On November 11, Mikheil Saakashvili stole the show again. After resigning from his post as regional governor of Odesa oblast in Ukraine, he vowed to build a new political party and called for early parliamentary elections there. While Saakashvili dominates the news cycle and pundits continue to examine his every move, it’s worth taking a closer look at his home country of Georgia and its recent elections, where the former president still plays an outsized role.
On October 30, Georgia’s ruling party Georgian Dream scored a decisive victory in the second round of voting, securing enough seats to change the constitution and pass legislation easily. Georgian Dream won 115 of the 150 seats, while the United National Movement won twenty-seven, the Alliance of Patriots ended up with six, and the Industrialists-Our Homeland bloc got one. Independent candidate Salome Zourabichvili was also elected.
These results require sustained attention, especially given Georgia’s recent history of abuse of power from both the United National Movement and Georgian Dream. At the same time, the constitutional majority may be a chance for positive changes: It could enable a responsible and forward-looking government to undertake badly needed reforms.
The 2016 elections were probably the best Georgia has ever had. They were assessed by local and international monitoring organizations as democratic and representing the will of the people with a small handful of isolated incidents notwithstanding. The pre-election period was also positive; the country’s political parties had unhindered access to the media, and the public had an opportunity to listen to all viewpoints. Overall, the country is moving forward and the quality of our democracy is improving.
Still, the elections were not without their problems. First, Saakashvili and Ivanishvili still dominate Georgian politics, although neither was on the ballot. Both maintain informal influence over their parties. Georgia has yet to overcome the domination of these larger-than-life personalities in politics. Second, around half of the population does not like any of the parties and refused to vote. It is a clear sign that people expect more from the government and the constitutional majority may be an opportunity to respond. Third, a substantial number of pro-Western politicians could not make it into parliament and many either gave up, broke with their parties, or joined the ranks of the triumphant Georgian Dream. This means that these party’s internal systems and ideologies were not strong enough for parties to survive after failing in elections. Fourth, for the first time in the modern history of Georgia, the Alliance of Patriots, a party which is perceived as pro-Russian with an anti-Western, xenophobic, and homophobic agenda, will be represented in parliament. From the point of view of democracy and pluralism this is good, as it reflects the will of the people, but on an emotional level, it is a bitter pill to swallow for a country whose territories are occupied by Russia and where a majority want to join Europe.
Now that the Alliance of Patriots will be in parliament, confronting Russia’s influence in Georgia may require more effort. Russia’s soft power has become more visible in Georgia over the past few years and the new government needs to counter it. More NGOs and media outlets are openly involved in spreading pro-Russian propaganda. These groups have been extremely active in the regions, for the last several years and there has not been a single case of the security services scrutinizing their funding.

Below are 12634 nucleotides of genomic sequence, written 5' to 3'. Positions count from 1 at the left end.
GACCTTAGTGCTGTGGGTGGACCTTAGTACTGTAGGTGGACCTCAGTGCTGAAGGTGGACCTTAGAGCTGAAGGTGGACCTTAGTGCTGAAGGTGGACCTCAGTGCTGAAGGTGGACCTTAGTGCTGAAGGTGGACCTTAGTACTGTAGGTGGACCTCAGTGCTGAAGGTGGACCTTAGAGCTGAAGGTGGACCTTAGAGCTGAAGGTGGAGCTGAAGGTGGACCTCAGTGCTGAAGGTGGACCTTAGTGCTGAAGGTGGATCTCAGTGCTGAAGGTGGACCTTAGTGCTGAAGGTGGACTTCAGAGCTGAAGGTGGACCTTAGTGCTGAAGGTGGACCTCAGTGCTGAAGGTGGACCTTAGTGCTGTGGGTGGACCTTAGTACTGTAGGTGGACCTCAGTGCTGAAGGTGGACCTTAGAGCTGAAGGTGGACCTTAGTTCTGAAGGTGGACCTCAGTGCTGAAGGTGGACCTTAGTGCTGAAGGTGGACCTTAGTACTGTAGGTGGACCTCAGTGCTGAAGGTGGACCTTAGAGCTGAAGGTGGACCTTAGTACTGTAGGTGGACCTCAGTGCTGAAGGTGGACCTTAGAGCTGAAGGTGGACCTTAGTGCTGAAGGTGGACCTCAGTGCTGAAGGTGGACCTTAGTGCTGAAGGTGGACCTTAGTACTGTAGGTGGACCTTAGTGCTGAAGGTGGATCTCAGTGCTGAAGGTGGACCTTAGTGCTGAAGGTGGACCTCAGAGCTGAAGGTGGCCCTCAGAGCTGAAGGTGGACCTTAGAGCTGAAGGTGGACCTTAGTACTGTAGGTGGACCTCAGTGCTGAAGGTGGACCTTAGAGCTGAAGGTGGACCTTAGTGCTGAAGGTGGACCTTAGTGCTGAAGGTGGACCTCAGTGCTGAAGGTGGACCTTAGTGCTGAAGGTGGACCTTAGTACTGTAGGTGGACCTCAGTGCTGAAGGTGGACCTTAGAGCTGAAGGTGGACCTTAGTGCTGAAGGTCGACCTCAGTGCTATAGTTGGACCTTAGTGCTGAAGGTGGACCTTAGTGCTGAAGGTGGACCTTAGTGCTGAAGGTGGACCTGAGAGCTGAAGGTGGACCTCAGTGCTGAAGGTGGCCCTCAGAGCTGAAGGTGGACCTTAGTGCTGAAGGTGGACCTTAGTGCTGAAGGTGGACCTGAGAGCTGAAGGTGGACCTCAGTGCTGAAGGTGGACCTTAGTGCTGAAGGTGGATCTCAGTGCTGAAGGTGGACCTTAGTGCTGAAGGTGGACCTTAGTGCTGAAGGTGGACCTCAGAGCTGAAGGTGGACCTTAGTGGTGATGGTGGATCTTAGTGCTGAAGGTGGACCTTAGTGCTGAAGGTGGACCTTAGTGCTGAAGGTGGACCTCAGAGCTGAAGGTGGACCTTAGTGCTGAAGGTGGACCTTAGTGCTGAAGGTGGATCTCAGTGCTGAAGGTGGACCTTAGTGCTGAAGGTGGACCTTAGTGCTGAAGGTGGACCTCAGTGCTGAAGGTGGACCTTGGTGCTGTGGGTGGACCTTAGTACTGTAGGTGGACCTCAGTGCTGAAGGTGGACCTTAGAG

In spite of these drawbacks, Georgia should still be regarded as a standout country in the broader region. It has committed itself to integration with the West and has taken multiple steps toward that goal.
Yet there are reasons to question Georgian Dream’s foreign policy orientation. It supports Georgia’s Euro-Atlantic aspirations, but no one knows its concrete plans: Will it talk openly with its Western partners about closer cooperation, including an EU membership perspective, or will it continue its polite conversations with the West while trying to please Russian interests by sustaining semi-official bilateral negotiations?
The Georgian government should be bolder in requesting a faster path toward Euro-Atlantic integration, demanding something more ambitious on the table (even start openly discussing a membership perspective), and should limit its interactions with Russia. Doing so would not only be a clear signal to the population, the West, and Georgia’s adversaries, but would also limit the government’s ability to deviate from a democratic path and prevent any radical swings in foreign policy.
There are forces in Georgia and Russia advocating closer ties between the two and they try to advance these relations through an array of activities, such as the recently announced Russia-Georgia business forum or a visit of the Patriarch of the Georgian Orthodox Church to Russia. But it is crucial for the government to acknowledge that Russia is the greatest danger to Georgian democracy and poses a direct threat to its neighbors and the West.
Georgia has shown that its democracy is the most advanced in the wider region and this should be acknowledged. Tbilisi deserves more attention from its Western partners and more specific deliverables that could trickle down to ordinary Georgians. Georgia’s prospective membership in both the EU and NATO should become discussion points. The government should appeal for swifter integration with the West more forcefully. In response, the West should open doors more quickly. This would be a fair response to the strong pro-Western stance the country has taken, and it would safeguard the quality of Georgia’s democracy once and for all.
Eka Gigauri is executive director of Transparency International Georgia. She tweets @katgigauri